The Week’s Big 7

1. Overheard at the Global Impact Investing Network investor forum. It was drizzly in Amsterdam, but the weather report from this week’s GIIN investor forum: It’s getting hot. “The time for empty words is over,” said Triodos’ Marilou van Golstein Brouwers. “Students are protesting at our door every day,” said Liza Jonson of Scandinavia’s Swedbank Robur. “We need to move capital at a vastly different scale,” exhorted the GIIN’s Amit Bouri. Other takeaways:

  • Transparency watch. The first 60 global investors who signed onto the IFC’s impact principles will disclose by next April how their investment practices stack up to the development finance institution’s nine principles, as well as independent verification of that alignment. KKR Global Impact Fund and LeapFrog Investments already have enlisted the consultancy Tideline to verify their approaches. “It’ll be a real step change in transparency,” IFC’s Neil Gregory told ImpactAlpha.
  • Common faith. Christian, Jewish and Islamic institutions are energized about the growing investability of their values. Accountability and stewardship are values all faiths share, said Omar Shaikh of the U.K. Islamic Finance Council. Faith-based investors, with hundreds of billions in assets, can add purpose to the dominant narrative of risks and returns, he said.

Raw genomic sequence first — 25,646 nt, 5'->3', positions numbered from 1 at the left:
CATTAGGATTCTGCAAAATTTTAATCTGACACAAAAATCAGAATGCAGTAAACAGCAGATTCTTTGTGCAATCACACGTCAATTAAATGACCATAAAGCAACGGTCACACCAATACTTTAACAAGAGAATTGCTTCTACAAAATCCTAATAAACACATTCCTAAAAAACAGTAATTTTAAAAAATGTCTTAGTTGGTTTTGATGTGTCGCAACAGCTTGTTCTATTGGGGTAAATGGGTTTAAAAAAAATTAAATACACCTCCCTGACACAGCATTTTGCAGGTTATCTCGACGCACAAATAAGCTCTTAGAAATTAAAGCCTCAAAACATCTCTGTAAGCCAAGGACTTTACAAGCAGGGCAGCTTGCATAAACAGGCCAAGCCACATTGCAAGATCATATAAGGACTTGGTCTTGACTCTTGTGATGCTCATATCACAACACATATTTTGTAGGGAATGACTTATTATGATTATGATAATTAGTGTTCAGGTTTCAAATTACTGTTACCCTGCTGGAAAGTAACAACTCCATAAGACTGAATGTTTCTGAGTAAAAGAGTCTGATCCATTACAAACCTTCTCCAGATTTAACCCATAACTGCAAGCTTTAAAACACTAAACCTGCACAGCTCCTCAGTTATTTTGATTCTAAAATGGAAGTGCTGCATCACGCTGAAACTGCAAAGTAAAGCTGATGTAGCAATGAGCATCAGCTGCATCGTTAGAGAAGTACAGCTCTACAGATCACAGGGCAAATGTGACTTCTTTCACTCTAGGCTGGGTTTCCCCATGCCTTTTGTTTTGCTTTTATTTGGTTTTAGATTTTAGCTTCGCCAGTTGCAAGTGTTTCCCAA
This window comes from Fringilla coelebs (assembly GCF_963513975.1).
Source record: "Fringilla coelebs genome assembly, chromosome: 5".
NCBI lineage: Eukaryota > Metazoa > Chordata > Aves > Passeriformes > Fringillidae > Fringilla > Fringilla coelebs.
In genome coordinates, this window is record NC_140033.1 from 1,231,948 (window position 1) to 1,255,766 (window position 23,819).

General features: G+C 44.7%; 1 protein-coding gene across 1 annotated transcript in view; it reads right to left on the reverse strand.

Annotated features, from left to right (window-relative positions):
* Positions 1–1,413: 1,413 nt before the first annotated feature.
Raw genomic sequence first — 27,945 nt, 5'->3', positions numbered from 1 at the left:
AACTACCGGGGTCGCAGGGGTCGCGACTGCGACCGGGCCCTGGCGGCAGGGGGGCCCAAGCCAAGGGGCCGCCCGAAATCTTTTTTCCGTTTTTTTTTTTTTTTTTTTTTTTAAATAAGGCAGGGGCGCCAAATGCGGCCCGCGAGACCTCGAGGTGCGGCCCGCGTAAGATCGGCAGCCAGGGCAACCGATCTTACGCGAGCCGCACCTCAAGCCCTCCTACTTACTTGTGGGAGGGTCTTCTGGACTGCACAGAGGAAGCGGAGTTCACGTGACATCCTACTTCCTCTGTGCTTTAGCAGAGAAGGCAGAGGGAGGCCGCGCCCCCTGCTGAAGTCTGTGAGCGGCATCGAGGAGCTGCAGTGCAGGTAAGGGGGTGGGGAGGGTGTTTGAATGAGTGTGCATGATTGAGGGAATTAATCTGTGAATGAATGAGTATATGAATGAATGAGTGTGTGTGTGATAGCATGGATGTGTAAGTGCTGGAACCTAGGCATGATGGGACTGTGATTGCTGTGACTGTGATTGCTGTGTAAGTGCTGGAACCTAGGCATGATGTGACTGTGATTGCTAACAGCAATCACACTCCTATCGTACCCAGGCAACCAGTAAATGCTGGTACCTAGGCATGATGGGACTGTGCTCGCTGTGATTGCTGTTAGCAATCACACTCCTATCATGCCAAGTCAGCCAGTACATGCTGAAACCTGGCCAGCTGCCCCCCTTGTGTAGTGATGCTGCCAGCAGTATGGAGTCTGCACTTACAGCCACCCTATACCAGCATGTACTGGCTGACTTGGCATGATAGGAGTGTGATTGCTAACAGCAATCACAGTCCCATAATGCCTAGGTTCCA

• Impact in public equities. Don’t be satisfied with current offerings, said Anthos Asset Management’s Dimple Sahni. Sahni, who is developing a public-markets impact strategy for the ultra – ultra – high-net-worth Brenninkmeijer family, dropped this hint: “I wouldn’t mind anchoring a public markets fund mapped to the SDGs.”
  • Impact accountability. The answer to Braganza’s question (above): Among hundreds of impact investors in the room, only two had halted investments that failed to deliver on impact.
  • Essential info, without the jet lag.

2. All eyes on catalytic capital. Financing that can accept higher risks or lower returns is the scarcest resource in the impact investing market.

  • Foundations. The MacArthur Foundation turned up a bumper crop of proposals with its call for funds that demonstrate the value of catalytic capital. MacArthur is planning to invest another $120 million in such vehicles, to be at least matched by other investors. Made, not found.